Undertaking a research degree, whether it’s a PhD, Masters by Research or Professional Doctorate, is a great way to enhance your career and create a wealth of opportunities post study. But writing a great postgraduate research proposal may seem a daunting proposition – this is why we’ve put together a handy infographic below to give you advice on how to succeed within the application process such as what you should consider before applying and our top tips.
Transcript: Writing research degree proposals
WRITING A POSTGRADUATE RESEARCH PROPOSAL
FROM WHAT TO INCLUDE, THROUGH TO DIFFERENT TYPES OF PROJECTS, WE HAVE IT COVERED
Be clear, be honest, be precise…and proof-read your proposal!
Types of Research Degree
At UEA, we offer three types of research degree opportunity:
- Research-led projects
- Applicant-led projects
- Professional doctorates
(Common in Faculties of Science and Medicine)
In this kind of project, a PhD is advertised where the research proposal will already have been written by a member of academic staff.
You will still need to upload:
- why you are applying
- your relevant skills/knowledge
- your training needs.
Most importantly, set out why you are the best fit for the project.
(Common in Faculties of Arts and Humanities and Social Sciences)
If there isn’t an advertised project in an area which interests you, you can apply with a research proposal that you have written yourself.
Find an academic whose work is relevant to your interests, then define the project you want to explore.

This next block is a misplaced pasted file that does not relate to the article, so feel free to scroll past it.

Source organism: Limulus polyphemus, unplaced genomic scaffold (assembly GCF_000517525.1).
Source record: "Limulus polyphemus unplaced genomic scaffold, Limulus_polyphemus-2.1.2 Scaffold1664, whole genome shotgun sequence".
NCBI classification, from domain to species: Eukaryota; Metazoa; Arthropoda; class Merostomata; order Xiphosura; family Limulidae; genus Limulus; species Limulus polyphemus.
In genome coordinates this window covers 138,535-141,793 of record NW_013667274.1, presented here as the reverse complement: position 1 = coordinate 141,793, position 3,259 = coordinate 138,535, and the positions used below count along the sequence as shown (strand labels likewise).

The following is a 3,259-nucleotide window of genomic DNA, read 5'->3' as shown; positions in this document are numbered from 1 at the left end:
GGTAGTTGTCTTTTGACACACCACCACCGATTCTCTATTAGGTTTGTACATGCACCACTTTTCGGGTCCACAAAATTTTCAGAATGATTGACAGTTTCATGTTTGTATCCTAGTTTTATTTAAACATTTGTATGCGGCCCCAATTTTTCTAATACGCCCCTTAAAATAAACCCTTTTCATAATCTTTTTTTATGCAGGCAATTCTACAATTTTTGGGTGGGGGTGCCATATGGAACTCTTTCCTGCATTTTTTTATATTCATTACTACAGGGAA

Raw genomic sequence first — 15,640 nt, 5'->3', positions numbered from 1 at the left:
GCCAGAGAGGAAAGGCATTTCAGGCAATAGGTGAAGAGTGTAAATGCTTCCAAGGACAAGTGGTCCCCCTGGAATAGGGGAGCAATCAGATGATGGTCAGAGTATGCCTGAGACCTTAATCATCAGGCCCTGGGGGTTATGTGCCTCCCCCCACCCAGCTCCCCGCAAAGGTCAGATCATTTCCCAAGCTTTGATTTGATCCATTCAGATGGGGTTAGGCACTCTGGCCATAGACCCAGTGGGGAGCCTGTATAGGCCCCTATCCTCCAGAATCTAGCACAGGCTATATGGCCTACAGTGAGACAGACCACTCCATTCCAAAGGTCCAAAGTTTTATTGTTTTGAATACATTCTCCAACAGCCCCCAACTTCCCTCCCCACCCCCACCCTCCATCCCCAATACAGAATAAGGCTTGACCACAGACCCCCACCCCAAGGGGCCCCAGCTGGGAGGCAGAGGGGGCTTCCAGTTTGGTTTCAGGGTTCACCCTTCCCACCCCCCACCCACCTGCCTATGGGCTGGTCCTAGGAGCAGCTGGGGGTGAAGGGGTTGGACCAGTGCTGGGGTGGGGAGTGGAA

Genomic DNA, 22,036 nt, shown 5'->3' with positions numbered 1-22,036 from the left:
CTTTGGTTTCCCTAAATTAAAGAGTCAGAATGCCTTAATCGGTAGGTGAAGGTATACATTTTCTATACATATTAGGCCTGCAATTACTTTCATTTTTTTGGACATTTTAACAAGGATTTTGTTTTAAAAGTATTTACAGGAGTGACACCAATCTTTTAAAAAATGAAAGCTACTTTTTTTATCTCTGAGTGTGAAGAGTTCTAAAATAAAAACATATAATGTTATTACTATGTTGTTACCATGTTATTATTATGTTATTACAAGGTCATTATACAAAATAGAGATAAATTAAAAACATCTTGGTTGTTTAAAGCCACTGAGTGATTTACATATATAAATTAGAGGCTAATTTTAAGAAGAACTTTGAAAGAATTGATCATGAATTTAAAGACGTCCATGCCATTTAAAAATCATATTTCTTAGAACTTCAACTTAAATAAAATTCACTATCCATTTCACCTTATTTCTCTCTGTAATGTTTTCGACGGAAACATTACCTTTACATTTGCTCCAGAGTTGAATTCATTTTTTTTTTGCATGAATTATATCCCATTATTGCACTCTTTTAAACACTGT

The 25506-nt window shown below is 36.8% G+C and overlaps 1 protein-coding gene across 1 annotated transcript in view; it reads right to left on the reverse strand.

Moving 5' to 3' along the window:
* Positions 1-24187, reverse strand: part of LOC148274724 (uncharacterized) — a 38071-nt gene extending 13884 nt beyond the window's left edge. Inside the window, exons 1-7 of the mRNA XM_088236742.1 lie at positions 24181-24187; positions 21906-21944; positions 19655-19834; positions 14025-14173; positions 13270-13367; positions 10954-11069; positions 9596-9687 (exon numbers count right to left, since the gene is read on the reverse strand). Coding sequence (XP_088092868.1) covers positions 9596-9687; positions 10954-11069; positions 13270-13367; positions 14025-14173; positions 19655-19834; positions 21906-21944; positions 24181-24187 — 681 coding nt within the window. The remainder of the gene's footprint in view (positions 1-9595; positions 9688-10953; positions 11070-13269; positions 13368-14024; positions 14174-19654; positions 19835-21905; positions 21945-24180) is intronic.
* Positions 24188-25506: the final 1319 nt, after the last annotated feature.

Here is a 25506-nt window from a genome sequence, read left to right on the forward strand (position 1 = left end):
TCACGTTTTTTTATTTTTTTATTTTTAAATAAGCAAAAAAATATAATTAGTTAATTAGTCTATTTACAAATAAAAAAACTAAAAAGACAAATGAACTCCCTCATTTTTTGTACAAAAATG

Your proposal needs to give an idea of your research interests and intent and can be worked on with your supervisor.
Professional Doctorates (such as the Doctorate in Clinical Psychology) are designed to integrate professional practice with academic knowledge.
Each Doctorate is different: they usually have a taught component but students also write a research proposal. This may be during their degree or during the application process.
Your proposal should describe an original piece of research which relates to real life issues in your field.
The independent research project should make a contribution to theory and practice, by adding to professional knowledge.
STARTING YOUR PROPOSAL
Before preparing your application, we recommend you:
- Look on our website and identify at least one member of staff at UEA
- Read academic papers related to the
- Contact the member of staff to express your
If you can’t find a supervisor we still welcome your application! Get in touch and we’ll see how we can help.
RESEARCH PROPOSAL – TOP TIPS
The main aim of the proposal is to provide an idea of your research interests and intent:
- Attention to detail counts – read the guidance carefully before you begin.
- Don’t go over the top – make sure you know the word limit as it can vary.
- Check and check again – proof-read carefully before you submit!
- Know your own mind – it’s important your proposal is all your own work so if questioned at interview you can explain your arguments clearly.
Research proposals can be refined with your supervisor at a later stage – but your initial research proposal should include the following:
Your research topic: identify your subject area and indicate your research question(s).
General literature review: describe the general field of your study and your reasons for choosing it.
Specific literature review: provide a review of the literature which demonstrates clearly the key debates or ideas. Give references to key articles and research texts. What makes your proposal an original piece of work?
Method: show how you will answer your research questions and explain which techniques you will use and why. Reference other studies or papers in related themes of research.
Timescale: describe the phases of your research e.g. a social science proposal could include time for literature review, methodological design, field study and writing up.
References/Bibliography: don’t forget to provide
a list of the sources you mention in your application. Remember that references are included in the proposal
Don’t miss the deadline!